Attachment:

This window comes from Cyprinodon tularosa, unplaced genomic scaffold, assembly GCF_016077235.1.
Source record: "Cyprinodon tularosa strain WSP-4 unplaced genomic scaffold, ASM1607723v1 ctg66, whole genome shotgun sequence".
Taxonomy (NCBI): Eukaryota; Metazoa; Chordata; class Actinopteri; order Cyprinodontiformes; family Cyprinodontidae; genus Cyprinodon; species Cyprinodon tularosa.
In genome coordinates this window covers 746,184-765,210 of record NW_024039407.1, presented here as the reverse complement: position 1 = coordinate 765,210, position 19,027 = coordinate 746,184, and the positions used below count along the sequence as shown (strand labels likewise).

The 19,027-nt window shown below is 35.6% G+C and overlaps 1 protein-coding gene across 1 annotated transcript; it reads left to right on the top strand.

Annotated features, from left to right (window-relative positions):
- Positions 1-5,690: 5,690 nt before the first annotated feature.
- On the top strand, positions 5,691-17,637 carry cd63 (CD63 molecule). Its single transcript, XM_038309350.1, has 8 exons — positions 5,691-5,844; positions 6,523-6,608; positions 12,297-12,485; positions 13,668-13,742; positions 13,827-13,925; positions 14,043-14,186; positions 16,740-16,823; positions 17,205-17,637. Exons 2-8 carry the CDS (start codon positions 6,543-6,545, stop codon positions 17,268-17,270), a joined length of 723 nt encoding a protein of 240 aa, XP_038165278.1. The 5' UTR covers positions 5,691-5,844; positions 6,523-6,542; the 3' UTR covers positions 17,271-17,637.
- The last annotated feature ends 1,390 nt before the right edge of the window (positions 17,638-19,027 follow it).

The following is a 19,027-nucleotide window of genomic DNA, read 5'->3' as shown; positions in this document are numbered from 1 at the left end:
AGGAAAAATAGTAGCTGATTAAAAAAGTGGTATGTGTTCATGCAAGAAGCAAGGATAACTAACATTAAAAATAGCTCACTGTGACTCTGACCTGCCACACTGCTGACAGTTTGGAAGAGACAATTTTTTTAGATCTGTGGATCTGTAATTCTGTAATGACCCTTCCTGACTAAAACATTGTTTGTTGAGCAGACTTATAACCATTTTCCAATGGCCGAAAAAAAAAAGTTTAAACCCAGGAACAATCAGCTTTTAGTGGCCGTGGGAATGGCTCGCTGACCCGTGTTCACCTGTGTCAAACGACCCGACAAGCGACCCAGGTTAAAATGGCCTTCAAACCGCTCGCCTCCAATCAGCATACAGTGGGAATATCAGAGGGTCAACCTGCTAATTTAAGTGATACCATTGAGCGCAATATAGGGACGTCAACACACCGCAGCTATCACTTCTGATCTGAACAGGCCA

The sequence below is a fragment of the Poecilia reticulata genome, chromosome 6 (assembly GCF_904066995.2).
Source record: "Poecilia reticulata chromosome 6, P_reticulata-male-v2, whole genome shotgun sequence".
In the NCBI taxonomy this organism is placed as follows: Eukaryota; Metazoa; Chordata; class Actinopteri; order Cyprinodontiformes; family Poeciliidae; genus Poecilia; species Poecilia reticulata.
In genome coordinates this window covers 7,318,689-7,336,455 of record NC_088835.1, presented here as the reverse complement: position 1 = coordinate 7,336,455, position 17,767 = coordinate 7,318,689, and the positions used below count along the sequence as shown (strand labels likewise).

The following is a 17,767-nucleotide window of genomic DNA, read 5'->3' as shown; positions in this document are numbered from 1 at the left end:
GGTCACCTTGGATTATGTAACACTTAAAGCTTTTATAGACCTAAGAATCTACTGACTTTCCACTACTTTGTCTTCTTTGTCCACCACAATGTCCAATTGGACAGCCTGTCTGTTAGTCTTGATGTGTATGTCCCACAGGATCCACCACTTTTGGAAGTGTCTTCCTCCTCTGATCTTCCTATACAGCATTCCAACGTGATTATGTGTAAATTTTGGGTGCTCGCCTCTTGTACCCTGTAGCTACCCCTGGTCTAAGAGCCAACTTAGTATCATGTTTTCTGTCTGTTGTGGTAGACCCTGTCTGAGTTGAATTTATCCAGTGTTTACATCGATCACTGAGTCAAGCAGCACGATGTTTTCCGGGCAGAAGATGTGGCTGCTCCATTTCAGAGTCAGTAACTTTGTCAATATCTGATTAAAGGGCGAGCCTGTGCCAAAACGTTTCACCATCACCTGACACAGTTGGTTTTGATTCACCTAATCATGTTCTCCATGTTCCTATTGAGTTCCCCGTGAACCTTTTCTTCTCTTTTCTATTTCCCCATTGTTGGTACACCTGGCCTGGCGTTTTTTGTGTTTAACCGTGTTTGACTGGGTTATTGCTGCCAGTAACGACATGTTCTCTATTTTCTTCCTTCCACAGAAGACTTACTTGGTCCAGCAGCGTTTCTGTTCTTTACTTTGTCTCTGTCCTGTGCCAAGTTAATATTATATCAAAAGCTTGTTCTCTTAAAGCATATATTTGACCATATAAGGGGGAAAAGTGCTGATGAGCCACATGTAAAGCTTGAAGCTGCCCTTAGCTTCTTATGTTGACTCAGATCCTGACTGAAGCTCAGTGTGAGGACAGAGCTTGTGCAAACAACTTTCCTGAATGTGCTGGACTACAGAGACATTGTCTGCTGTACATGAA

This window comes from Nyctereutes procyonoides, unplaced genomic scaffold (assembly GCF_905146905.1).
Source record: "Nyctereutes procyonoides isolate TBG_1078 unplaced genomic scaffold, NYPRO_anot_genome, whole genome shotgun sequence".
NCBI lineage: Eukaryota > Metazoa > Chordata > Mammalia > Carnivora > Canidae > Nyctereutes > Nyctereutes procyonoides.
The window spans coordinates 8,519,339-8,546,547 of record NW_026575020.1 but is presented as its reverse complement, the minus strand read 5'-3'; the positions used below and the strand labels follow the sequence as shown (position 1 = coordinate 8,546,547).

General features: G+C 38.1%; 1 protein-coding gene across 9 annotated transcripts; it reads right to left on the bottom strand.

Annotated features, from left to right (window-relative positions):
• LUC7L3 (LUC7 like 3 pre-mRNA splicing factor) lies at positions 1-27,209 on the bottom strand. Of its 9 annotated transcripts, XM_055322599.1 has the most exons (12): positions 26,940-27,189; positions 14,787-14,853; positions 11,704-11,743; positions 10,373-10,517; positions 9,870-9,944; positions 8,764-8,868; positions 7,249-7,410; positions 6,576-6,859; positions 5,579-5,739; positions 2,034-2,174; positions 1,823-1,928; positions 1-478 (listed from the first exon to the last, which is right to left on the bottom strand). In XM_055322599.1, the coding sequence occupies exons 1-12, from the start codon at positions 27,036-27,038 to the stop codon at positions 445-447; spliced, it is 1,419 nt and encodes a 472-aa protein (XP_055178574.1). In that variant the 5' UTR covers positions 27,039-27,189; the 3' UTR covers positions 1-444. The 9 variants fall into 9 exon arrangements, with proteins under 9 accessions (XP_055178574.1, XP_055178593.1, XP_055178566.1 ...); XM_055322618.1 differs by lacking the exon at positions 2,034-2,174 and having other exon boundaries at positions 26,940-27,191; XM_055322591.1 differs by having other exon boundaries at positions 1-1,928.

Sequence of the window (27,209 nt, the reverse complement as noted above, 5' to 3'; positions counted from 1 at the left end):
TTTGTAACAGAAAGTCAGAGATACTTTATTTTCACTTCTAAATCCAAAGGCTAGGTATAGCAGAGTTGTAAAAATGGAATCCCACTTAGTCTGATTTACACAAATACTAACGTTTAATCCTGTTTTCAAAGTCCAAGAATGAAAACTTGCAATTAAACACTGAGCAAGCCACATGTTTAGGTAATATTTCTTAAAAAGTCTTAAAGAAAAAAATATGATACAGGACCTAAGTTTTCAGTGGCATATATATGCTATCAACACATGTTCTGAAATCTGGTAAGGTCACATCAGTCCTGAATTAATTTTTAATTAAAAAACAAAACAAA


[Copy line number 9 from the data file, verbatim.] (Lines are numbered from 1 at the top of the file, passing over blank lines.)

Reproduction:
- The last annotated feature ends 1,390 nt before the right edge of the window (positions 17,638-19,027 follow it).